With six months to go until Whistler hosts Ironman Canada for a second time, those who live along the northern part of the bike course are making it clear they don't appreciate being trapped by the event for up to six hours on race day.
With that in mind the local politician who oversees Area C of the Squamish-Lillooet Regional District (SLRD) is backing a lobby effort to have the Pemberton Meadows Road widened.
Susie Gimse, the SLRD representative for Area C, said the race significantly inconvenienced Meadows Road residents because they couldn't leave their properties on race day. They want compensation, and Gimse suggested widening the road is a legacy they can support.
"People are willing to live with whole road closures if there's some kind of a legacy and one of the suggestions was cycling lanes," Gimse said at the most recent SLRD board meeting. "At the end of five years if there's a cycling lane that increases the safety and access on that road then maybe it's worth it."
The SLRD chief administrative officer, Lynda Flynn, said she and other SLRD staff members met recently with Keats McGonigal and Evan Taylor of Ironman to discuss plans for next year. According to Flynn, minor route tinkering is planned to reduce impacts, but no major changes were discussed for the race on July 27, the weekend after the Pemberton Music Festival.
"They have confirmed it is not their policy to build trails or put in roads at their own expense," Flynn said during the SLRD board meeting on Jan. 27. "They are willing to help us with any kind of advocacy, and they reiterated that road closures were there to maintain the safety of everybody involved."
Flynn said she is working on a response letter to the Ministry of Transportation and Infrastructure (MOTI). The MOTI asked the SLRD for feedback on the 2013 race as the ministry prepares for the 2014 event.
The issue also came up at this week's Village of Pemberton council meeting. It is hoped that the event would include hosting a live site in Pemberton so spectators can see the start and finish lines, shuttles to allow people to travel to and from Whistler during the race and looking at the feasibility of using a loop or trails to minimize closure of the highway during the event, said VOP CAO Daniel Sailland Feb. 4.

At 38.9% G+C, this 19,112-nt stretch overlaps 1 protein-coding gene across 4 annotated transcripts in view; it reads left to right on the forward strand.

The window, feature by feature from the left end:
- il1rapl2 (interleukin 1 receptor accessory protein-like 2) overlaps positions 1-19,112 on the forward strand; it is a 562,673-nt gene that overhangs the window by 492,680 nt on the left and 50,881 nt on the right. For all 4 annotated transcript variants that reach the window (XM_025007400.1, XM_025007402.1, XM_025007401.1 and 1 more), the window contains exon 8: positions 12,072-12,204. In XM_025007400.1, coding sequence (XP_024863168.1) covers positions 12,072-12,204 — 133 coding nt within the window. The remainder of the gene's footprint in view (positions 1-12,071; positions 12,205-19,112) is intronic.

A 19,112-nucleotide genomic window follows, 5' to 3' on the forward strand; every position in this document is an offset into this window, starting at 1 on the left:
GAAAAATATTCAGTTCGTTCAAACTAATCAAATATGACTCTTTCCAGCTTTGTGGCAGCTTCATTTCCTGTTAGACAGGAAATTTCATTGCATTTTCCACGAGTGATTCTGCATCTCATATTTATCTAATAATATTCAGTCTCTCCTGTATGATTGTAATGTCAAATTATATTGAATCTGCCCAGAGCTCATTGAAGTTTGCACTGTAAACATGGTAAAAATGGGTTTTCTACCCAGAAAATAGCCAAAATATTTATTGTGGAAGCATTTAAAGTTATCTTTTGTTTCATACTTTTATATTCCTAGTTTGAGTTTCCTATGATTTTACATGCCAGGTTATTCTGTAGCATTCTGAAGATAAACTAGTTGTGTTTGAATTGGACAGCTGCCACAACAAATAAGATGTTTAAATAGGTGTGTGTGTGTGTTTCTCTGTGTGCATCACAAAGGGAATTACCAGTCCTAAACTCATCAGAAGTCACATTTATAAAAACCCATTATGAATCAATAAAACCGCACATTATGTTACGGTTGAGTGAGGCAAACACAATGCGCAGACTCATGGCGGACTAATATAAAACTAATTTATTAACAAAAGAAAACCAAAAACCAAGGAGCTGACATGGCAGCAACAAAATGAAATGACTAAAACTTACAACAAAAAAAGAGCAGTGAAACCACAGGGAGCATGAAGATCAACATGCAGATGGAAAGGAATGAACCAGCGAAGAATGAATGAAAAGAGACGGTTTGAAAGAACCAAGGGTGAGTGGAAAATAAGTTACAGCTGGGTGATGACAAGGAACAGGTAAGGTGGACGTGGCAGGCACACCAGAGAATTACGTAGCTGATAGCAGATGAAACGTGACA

"There's a lot of discussion there, and they (Ironman officials) certainly want to be an active part of finding a solution," he told council.
Pemberton will also be reflected alongside Whistler in promotional material for the upcoming race, Sailland said. "That said we need to have a conversation with Whistler about the name," he added. "Ironman Canada is Ironman Canada, but what name goes above that needs to be discussed with the host communities."
In anticipation of the Ironman discussion at the SLRD meeting late last month the Pemberton and District Chamber of Commerce and Tourism Pemberton wrote letters to the board to share their support for the event.
"After seeing this event for the first time, we feel we can work with our members to help them best adapt to this event to their benefit, before, during or post event," wrote Chamber of Commerce president Karen Ross.
David MacKenzie, the Tourism Pemberton president, pointed out advertising resources in Pemberton to promote tourism are limited, and an event like Ironman has great promotional value for the community.
"We at Tourism Pemberton feel that having an event like Ironman Canada come through our community does what we cannot do on our own: market to a wider audience," wrote MacKenzie.
"This type of marketing cannot be quantified in terms of dollars, it is certainly beyond the budget that Tourism Pemberton has to utilize."
The race generated $8.4 million in local economic activity in its inaugural year.
-With files from Alyssa Noel